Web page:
Now this was a surprise, as these two inks are very similar. Possibly the Pelikan Edelstein ink less viscous, hence the ‘rougher’ finish to the swab patch, however the writing sample and the sheen are very close.
From here you can see just how close the two blacks are with the Pelikan Edelstein (the lower in both comparisons) now appearing to be a wetter ink (the swab test was made a few years ago).
At £35 for 90ml this is reasonably priced for a luxury ink. Slightly more expensive then Pelikan Edelstein, regular Montblanc, and Graf von Faber Castell, but also slightly cheaper than Pilot Iroshizuku and Sailor Manyo. Sailor Shikiori and non-base Montblanc inks are considerably more expensive.
Thing is, as with most 50ml+ size bottles, you are not going to run out of ink any time soon, in fact you will probably not be looking to replace a bottle of this size for years unless you are a prodigious writer with just a couple of bottles.
This is a strong black ink and I do not think you would be disappointed if you were to buy it, however it is up against some strong competition, all of which are cheaper. If you want a true black then Aurora is still the one to go for, and one I actually do not have (I once bought a sample). I am a fan of both Lamy Black and Pelikan Edelstein Onyx and I could see this replacing those with no problems, especially the latter.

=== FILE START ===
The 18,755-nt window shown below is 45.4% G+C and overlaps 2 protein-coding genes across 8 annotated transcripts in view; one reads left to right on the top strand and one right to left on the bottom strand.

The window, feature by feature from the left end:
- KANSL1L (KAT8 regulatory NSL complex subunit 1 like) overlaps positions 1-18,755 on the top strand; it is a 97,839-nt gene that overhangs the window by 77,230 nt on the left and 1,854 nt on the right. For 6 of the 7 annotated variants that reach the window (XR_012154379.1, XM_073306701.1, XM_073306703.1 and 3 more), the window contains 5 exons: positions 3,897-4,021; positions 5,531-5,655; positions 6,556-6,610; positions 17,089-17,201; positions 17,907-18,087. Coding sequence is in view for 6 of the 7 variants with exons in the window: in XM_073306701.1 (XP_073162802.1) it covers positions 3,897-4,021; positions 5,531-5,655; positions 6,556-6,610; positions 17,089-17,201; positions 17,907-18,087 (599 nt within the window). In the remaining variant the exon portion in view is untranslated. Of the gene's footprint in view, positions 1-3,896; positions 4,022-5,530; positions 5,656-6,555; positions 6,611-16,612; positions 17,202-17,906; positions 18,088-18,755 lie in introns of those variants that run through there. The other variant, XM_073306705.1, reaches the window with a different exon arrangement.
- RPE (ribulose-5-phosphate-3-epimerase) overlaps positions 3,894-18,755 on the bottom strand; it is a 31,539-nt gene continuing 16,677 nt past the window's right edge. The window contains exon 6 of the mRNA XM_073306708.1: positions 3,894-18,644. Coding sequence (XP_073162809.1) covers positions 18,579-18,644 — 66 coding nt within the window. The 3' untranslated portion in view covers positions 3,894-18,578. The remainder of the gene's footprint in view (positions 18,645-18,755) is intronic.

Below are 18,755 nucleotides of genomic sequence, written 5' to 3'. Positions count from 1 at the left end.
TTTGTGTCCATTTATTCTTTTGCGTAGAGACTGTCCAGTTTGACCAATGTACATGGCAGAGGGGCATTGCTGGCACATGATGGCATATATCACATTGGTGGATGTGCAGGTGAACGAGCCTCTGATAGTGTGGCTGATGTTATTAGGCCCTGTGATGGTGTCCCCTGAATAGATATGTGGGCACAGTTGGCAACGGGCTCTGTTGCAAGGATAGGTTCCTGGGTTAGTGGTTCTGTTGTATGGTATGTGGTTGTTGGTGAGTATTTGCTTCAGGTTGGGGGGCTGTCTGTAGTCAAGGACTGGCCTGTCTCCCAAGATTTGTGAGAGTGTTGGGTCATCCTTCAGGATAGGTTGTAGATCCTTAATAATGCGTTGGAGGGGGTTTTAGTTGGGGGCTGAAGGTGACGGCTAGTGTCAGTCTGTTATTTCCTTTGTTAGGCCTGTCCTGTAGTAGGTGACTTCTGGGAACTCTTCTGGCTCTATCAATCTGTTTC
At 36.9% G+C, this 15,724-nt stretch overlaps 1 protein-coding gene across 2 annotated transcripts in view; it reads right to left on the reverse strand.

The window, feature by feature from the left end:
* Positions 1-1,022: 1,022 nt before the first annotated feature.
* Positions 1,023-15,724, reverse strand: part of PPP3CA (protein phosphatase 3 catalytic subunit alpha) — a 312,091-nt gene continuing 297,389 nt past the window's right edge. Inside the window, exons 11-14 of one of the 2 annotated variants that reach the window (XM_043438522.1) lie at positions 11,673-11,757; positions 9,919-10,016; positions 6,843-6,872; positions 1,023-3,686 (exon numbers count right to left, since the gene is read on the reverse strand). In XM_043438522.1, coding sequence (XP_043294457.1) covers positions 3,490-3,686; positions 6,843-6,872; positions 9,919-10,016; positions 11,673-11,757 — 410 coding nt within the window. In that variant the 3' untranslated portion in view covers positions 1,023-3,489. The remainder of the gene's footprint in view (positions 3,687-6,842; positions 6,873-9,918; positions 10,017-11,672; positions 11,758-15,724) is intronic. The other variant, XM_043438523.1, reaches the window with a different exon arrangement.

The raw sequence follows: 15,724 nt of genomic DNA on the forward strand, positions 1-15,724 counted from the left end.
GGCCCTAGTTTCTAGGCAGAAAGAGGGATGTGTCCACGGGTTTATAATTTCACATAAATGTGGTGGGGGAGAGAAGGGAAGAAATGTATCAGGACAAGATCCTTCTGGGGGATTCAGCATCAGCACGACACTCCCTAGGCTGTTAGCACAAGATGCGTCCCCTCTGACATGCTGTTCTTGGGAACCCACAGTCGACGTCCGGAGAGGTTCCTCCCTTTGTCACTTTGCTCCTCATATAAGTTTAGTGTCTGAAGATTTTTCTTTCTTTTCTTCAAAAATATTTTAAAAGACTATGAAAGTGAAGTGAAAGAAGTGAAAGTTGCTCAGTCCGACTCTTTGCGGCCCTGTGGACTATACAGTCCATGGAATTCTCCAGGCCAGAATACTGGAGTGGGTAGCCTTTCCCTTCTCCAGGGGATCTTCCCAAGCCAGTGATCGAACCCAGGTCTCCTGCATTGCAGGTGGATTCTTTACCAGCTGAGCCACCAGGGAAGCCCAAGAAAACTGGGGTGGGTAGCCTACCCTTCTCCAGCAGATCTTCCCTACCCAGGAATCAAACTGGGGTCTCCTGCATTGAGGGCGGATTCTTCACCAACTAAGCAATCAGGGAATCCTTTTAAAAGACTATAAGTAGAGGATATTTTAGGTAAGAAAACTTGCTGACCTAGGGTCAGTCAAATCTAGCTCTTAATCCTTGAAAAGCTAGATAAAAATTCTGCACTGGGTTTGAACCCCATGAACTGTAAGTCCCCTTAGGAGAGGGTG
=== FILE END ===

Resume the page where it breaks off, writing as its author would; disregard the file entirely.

- The Well Appointed Desk Col-o-ring ink testing cards.
- Midori MD A5 paper (cream page writing sample).
- Oxford Optik A5 paper (white page writing sample).
- Rhodia Dotpad No. 16 (drying tests).
- J. Herbin glass dip pen with the tip slightly smoothed (used the writing on the ink test cards).
- Franklin-Christoph 451 CDLI with a Mike Masuyama Needlepoint steel nib.
- OMAS 360 GM with a broad 18k gold nib.
- Franklin-Christoph 19 ‘1911’ with a broad SIG steel nib.
- Pelikan Pelikano with a starter/A steel nib (also used for the drying test and writing in the pocket book).